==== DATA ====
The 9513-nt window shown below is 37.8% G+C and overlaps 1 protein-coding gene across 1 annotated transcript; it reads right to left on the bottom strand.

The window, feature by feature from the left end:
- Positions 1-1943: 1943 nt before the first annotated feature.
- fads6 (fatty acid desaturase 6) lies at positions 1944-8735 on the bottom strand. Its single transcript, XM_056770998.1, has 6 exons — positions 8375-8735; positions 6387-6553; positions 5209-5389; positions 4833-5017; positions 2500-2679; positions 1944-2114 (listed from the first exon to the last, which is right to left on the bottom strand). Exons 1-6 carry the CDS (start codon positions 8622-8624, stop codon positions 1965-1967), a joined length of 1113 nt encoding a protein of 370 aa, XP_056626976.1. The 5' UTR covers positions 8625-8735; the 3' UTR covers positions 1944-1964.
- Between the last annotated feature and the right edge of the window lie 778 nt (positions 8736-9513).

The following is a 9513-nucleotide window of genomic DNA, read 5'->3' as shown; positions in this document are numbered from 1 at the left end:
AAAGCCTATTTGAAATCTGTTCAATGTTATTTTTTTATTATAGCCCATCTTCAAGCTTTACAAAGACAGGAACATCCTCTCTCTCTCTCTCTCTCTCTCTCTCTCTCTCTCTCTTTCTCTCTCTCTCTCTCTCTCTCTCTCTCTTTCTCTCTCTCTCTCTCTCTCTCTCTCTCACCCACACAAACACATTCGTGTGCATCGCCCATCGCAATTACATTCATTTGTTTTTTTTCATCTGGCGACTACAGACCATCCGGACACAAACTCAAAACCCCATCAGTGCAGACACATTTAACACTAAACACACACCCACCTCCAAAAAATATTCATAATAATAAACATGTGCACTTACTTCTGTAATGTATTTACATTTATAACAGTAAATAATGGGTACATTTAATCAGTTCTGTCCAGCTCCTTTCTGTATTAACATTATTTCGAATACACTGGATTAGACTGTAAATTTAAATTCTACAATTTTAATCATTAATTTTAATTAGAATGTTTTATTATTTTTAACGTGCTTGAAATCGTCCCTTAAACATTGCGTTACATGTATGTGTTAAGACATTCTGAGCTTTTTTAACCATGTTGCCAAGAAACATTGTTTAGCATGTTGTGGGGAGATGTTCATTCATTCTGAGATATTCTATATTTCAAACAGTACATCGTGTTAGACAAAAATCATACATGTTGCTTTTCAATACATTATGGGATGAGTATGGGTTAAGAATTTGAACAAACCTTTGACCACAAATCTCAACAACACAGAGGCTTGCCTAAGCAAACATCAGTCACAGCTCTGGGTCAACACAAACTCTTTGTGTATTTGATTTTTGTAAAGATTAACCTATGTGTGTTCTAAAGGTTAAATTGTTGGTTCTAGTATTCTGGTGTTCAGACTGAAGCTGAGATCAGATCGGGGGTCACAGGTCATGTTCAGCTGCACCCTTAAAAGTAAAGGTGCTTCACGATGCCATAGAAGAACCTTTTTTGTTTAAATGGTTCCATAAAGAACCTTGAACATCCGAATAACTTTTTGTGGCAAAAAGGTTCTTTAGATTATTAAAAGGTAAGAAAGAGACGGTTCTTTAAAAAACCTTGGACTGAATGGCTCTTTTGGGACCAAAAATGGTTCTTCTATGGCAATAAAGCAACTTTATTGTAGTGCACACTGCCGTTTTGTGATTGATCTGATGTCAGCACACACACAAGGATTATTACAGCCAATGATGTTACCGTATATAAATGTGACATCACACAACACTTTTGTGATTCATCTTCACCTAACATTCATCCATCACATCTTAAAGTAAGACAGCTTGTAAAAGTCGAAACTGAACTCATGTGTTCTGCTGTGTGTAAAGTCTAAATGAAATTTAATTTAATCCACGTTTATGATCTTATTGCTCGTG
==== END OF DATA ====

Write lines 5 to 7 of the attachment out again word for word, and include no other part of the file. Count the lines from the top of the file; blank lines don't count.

- Between the last annotated feature and the right edge of the window lie 778 nt (positions 8736-9513).

The following is a 9513-nucleotide window of genomic DNA, read 5'->3' as shown; positions in this document are numbered from 1 at the left end:
AAAGCCTATTTGAAATCTGTTCAATGTTATTTTTTTATTATAGCCCATCTTCAAGCTTTACAAAGACAGGAACATCCTCTCTCTCTCTCTCTCTCTCTCTCTCTCTCTCTCTCTTTCTCTCTCTCTCTCTCTCTCTCTCTCTCTTTCTCTCTCTCTCTCTCTCTCTCTCTCTCACCCACACAAACACATTCGTGTGCATCGCCCATCGCAATTACATTCATTTGTTTTTTTTCATCTGGCGACTACAGACCATCCGGACACAAACTCAAAACCCCATCAGTGCAGACACATTTAACACTAAACACACACCCACCTCCAAAAAATATTCATAATAATAAACATGTGCACTTACTTCTGTAATGTATTTACATTTATAACAGTAAATAATGGGTACATTTAATCAGTTCTGTCCAGCTCCTTTCTGTATTAACATTATTTCGAATACACTGGATTAGACTGTAAATTTAAATTCTACAATTTTAATCATTAATTTTAATTAGAATGTTTTATTATTTTTAACGTGCTTGAAATCGTCCCTTAAACATTGCGTTACATGTATGTGTTAAGACATTCTGAGCTTTTTTAACCATGTTGCCAAGAAACATTGTTTAGCATGTTGTGGGGAGATGTTCATTCATTCTGAGATATTCTATATTTCAAACAGTACATCGTGTTAGACAAAAATCATACATGTTGCTTTTCAATACATTATGGGATGAGTATGGGTTAAGAATTTGAACAAACCTTTGACCACAAATCTCAACAACACAGAGGCTTGCCTAAGCAAACATCAGTCACAGCTCTGGGTCAACACAAACTCTTTGTGTATTTGATTTTTGTAAAGATTAACCTATGTGTGTTCTAAAGGTTAAATTGTTGGTTCTAGTATTCTGGTGTTCAGACTGAAGCTGAGATCAGATCGGGGGTCACAGGTCATGTTCAGCTGCACCCTTAAAAGTAAAGGTGCTTCACGATGCCATAGAAGAACCTTTTTTGTTTAAATGGTTCCATAAAGAACCTTGAACATCCGAATAACTTTTTGTGGCAAAAAGGTTCTTTAGATTATTAAAAGGTAAGAAAGAGACGGTTCTTTAAAAAACCTTGGACTGAATGGCTCTTTTGGGACCAAAAATGGTTCTTCTATGGCAATAAAGCAACTTTATTGTAGTGCACACTGCCGTTTTGTGATTGATCTGATGTCAGCACACACACAAGGATTATTACAGCCAATGATGTTACCGTATATAAATGTGACATCACACAACACTTTTGTGATTCATCTTCACCTAACATTCATCCATCACATCTTAAAGTAAGACAGCTTGTAAAAGTCGAAACTGAACTCATGTGTTCTGCTGTGTGTAAAGTCTAAATGAAATTTAATTTAATCCACGTTTATGATCTTATTGCTCGTG